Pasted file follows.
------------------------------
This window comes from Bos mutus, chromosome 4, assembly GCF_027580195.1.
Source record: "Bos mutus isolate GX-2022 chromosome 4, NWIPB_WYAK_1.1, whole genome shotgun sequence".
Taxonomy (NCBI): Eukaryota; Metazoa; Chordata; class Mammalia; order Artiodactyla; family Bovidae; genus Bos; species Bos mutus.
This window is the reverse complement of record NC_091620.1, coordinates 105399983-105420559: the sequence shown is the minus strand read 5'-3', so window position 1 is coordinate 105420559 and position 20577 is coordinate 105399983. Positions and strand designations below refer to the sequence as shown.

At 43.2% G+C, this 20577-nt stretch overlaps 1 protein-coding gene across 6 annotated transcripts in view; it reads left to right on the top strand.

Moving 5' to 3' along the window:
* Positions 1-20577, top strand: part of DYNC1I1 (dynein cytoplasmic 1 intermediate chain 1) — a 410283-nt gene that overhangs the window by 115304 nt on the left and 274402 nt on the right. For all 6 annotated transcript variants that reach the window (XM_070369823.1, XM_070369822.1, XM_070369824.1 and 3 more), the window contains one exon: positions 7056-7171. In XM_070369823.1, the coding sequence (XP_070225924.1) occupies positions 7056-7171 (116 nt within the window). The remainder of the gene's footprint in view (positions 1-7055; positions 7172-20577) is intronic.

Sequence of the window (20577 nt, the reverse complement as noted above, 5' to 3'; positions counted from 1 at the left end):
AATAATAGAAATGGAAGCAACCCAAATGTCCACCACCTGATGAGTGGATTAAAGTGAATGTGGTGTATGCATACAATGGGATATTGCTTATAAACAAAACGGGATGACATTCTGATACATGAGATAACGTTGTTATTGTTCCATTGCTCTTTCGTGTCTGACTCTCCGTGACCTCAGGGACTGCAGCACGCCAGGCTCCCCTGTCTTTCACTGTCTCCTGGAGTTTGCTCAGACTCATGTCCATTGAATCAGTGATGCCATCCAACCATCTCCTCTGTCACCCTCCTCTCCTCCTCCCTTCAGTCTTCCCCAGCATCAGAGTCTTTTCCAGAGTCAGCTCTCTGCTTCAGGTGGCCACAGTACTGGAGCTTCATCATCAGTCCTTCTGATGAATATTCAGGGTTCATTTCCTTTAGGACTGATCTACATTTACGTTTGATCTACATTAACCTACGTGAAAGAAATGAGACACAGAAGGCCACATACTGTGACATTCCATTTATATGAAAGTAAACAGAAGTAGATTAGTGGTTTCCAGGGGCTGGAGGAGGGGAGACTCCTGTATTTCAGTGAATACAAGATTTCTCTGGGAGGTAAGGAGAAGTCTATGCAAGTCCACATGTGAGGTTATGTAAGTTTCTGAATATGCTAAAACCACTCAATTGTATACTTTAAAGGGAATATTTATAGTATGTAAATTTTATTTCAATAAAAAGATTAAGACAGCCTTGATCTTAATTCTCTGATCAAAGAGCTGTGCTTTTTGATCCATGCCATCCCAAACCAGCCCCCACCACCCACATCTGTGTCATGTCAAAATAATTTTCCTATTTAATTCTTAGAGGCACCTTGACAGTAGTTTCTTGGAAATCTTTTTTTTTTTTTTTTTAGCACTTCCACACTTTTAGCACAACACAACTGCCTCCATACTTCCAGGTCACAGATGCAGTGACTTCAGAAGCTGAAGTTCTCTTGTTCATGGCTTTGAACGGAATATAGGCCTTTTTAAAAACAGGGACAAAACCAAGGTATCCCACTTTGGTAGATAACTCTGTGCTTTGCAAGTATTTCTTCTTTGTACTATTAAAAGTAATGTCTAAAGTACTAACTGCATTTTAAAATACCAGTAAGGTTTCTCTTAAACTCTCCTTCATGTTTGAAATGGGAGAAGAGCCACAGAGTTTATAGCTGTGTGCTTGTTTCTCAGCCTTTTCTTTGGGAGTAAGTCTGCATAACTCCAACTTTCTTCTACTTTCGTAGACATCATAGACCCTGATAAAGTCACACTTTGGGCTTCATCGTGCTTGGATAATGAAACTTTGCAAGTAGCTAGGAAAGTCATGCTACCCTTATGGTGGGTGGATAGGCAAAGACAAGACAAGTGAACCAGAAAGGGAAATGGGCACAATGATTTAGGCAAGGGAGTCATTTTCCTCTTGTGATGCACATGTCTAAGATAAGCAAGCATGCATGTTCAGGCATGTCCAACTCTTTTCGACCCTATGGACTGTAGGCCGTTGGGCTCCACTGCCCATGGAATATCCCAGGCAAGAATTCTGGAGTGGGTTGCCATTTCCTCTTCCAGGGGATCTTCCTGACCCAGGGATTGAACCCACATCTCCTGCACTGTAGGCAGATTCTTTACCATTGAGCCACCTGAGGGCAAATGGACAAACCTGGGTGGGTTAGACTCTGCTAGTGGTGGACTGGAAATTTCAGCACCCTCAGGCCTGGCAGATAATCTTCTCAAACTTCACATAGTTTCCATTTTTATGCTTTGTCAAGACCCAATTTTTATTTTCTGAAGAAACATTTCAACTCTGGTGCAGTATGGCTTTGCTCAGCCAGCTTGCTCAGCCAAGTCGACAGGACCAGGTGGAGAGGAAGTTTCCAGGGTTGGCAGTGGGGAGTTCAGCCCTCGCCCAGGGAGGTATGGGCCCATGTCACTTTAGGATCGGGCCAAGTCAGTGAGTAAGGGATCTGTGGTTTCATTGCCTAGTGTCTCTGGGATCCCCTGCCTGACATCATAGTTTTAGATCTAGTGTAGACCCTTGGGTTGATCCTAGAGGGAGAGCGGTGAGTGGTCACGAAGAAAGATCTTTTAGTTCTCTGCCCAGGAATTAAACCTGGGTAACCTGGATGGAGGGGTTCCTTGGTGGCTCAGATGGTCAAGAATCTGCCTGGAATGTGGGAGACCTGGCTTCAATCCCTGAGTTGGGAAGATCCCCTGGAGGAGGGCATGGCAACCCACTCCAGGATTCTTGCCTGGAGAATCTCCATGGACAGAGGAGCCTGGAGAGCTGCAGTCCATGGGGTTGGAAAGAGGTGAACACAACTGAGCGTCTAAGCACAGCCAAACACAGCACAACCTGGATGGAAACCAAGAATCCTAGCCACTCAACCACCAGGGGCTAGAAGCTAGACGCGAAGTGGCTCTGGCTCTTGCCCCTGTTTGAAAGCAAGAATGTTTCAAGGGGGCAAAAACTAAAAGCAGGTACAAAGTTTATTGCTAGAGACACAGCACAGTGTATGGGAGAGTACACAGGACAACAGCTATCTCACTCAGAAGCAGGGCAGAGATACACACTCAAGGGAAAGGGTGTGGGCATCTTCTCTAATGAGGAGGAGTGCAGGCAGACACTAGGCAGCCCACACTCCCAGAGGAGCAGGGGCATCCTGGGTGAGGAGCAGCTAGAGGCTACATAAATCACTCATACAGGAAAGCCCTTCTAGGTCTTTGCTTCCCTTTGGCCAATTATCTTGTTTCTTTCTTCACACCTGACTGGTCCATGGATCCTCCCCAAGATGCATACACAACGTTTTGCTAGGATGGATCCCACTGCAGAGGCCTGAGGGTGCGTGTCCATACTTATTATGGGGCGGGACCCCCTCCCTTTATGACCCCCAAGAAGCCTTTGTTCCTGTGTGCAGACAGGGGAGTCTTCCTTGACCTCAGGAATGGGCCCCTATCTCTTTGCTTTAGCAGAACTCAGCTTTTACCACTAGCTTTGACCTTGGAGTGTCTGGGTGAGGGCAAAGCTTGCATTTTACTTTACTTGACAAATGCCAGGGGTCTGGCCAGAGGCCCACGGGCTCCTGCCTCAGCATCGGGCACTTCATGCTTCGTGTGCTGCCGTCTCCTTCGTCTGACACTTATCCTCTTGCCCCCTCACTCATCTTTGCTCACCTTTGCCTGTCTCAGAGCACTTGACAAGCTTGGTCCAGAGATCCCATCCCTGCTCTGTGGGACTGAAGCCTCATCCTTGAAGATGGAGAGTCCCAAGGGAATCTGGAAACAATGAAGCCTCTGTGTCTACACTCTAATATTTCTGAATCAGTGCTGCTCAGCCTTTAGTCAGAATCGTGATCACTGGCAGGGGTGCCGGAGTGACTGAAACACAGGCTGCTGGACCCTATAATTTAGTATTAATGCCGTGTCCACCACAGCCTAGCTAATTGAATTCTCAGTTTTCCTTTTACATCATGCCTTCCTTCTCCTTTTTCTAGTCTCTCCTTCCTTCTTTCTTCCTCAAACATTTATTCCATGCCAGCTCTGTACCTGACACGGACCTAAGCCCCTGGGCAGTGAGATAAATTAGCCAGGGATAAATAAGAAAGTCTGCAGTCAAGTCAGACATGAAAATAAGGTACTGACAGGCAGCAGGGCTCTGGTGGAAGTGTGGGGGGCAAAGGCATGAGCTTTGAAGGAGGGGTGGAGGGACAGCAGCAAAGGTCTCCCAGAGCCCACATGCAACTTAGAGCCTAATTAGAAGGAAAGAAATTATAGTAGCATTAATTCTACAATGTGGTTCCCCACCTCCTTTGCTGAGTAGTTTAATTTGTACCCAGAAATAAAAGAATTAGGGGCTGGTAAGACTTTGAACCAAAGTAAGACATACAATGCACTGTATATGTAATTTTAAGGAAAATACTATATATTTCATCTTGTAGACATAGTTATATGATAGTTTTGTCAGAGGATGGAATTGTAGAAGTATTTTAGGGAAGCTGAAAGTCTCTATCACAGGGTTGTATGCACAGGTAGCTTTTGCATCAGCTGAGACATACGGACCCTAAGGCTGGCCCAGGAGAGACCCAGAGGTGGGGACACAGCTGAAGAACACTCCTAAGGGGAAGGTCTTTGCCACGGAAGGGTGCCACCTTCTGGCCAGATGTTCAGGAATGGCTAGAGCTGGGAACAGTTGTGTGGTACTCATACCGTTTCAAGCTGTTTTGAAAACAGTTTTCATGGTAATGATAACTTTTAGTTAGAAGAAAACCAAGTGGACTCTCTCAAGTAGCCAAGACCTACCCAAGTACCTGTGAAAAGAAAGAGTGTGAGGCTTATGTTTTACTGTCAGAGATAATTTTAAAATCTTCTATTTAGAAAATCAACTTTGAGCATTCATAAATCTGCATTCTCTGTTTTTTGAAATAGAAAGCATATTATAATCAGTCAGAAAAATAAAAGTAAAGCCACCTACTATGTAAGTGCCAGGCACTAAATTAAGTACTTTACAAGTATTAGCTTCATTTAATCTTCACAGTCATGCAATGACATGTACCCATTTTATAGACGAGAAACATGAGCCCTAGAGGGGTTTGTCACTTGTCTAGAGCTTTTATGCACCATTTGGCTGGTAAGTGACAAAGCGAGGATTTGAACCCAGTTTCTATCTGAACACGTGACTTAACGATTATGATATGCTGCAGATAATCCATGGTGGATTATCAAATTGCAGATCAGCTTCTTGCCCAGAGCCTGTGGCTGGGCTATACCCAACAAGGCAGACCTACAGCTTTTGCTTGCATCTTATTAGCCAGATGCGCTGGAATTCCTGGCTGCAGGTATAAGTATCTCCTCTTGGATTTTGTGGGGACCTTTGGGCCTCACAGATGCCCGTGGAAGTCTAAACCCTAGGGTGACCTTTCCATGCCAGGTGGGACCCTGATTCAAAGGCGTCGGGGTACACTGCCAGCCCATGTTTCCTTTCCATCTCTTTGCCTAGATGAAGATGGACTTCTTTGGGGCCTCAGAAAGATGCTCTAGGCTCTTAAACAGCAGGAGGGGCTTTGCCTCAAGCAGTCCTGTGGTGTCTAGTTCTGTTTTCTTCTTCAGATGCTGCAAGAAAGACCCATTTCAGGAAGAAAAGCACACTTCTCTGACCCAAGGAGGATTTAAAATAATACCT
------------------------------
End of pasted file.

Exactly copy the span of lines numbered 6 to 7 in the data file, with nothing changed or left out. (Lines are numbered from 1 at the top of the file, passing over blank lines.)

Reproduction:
Moving 5' to 3' along the window:
* Positions 1-20577, top strand: part of DYNC1I1 (dynein cytoplasmic 1 intermediate chain 1) — a 410283-nt gene that overhangs the window by 115304 nt on the left and 274402 nt on the right. For all 6 annotated transcript variants that reach the window (XM_070369823.1, XM_070369822.1, XM_070369824.1 and 3 more), the window contains one exon: positions 7056-7171. In XM_070369823.1, the coding sequence (XP_070225924.1) occupies positions 7056-7171 (116 nt within the window). The remainder of the gene's footprint in view (positions 1-7055; positions 7172-20577) is intronic.